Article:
# Normal derivative in a sphere.

1. Sep 8, 2010

### yungman

Normal derivative is defined as:

$$\frac{\partial u}{\partial n} = \nabla u \;\cdot\; \hat{n}$$

Where $\hat{n}$ is the unit outward normal of the surface of the sphere and for a small sphere with surface $\Gamma$, the book gave:

$$\int_{\Gamma} \frac{\partial u}{\partial n} \;dS \;=\; -\int_{\Gamma} \frac{\partial u}{\partial r} \;dS$$

The book claimed on a sphere:

$$\frac{\partial u}{\partial n} = \nabla u \;\cdot\; \hat{n} \;=\; -\frac{\partial u}{\partial r}$$

Where $r$ is the radius of the sphere. I understand $\hat{n}$ is parallel to $\vec{r}$ but $r$ is not unit length.

Can anyone help?

2. Sep 8, 2010

### HallsofIvy

There is no vector $\vec{r}$ in that formula. The $\hat{n}$, in $\nabla u\cdot \hat{n}$ is the unit vector perpendicular to the sphere and so parallel to the "r" direction. The "r" in
$$\frac{\partial u}{\partial r}$$
is the variable r, not a vector.

3. Sep 8, 2010

### yungman

I understand r is only a variable, I am trying to say $\hat{n}$ is the same as vector irradia from the center of the sphere.

You have any pointers regarding my original question?

4. Sep 8, 2010

### yungman

I found the explanation from the PDE book of Strauss.

$$\frac{\partial u}{\partial n} \;=\;\hat{n} \;\cdot\; \nabla u \;=\; \frac{x}{r} \frac{du}{dx} \;+\; \frac{y}{r} \frac{du}{dy} \;+\; \frac{z}{r} \frac{du}{dz} \;=\; \frac{\partial u}{\partial r}$$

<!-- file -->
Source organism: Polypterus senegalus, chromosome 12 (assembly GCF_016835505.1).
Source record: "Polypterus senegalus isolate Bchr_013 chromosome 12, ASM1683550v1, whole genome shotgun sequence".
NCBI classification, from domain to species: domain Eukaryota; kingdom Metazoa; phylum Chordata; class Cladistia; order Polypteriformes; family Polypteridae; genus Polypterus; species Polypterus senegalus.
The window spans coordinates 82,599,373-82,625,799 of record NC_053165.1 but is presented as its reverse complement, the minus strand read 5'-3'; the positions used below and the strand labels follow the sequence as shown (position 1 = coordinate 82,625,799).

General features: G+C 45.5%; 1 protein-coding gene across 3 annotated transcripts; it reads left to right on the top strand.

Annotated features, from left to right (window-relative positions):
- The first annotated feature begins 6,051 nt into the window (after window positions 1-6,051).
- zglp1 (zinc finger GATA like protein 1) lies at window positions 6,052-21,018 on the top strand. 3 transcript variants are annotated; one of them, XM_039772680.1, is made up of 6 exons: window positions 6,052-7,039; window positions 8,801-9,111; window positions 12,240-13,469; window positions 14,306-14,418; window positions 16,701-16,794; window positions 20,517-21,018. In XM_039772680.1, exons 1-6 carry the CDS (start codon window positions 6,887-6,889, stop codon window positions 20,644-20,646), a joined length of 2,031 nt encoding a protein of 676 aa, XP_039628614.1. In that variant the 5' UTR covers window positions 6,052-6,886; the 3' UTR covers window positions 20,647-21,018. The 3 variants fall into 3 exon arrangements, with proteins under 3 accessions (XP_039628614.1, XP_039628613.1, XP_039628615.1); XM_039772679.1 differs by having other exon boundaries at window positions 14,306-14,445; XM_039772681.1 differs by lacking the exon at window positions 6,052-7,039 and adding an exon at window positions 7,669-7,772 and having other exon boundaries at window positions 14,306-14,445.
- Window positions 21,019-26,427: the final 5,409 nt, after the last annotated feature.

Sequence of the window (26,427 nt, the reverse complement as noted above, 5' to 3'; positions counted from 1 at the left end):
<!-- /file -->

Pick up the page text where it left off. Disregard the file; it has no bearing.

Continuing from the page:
Where $r=\sqrt{x^2+y^2+z^2}$

I donâ€™t get how to go from

$$\frac{x}{r} \frac{du}{dx} \;+\; \frac{y}{r} \frac{du}{dy} \;+\; \frac{z}{r} \frac{du}{dz} \;=\; \frac{\partial u}{\partial r}$$

Let me try this way and please comment whether this make sense.

In Spherical coordiantes:

$$\nabla u \;=\; \frac{\partial u}{\partial r}\hat{r} \;+\; \frac{1}{r}\frac{\partial u}{\partial \theta}\hat{\theta} \;+\; \frac{1}{r^2 sin \theta}\;\frac{\partial u}{\partial \phi} \hat{\phi}$$

We know $\hat{r} \hbox { is parallel the the outward unit normal } \hat{n}$ and therefore $\hat{n} \cdot \hat{\theta} = \hat{n} \cdot \hat{\phi}=0$

$$\Rightarrow \; \nabla u \cdot \hat{n} \;=\; [\frac{\partial u}{\partial r}\hat{r} \;+\; \frac{1}{r}\frac{\partial u}{\partial \theta}\hat{\theta} \;+\; \frac{1}{r^2 sin \theta}\frac{\partial u}{\partial \phi} \hat{\phi}] \;\cdot\; \hat{r} = \frac{\partial u}{\partial r}$$

Where I substute n with r. But I still don't get the "-" sign yet.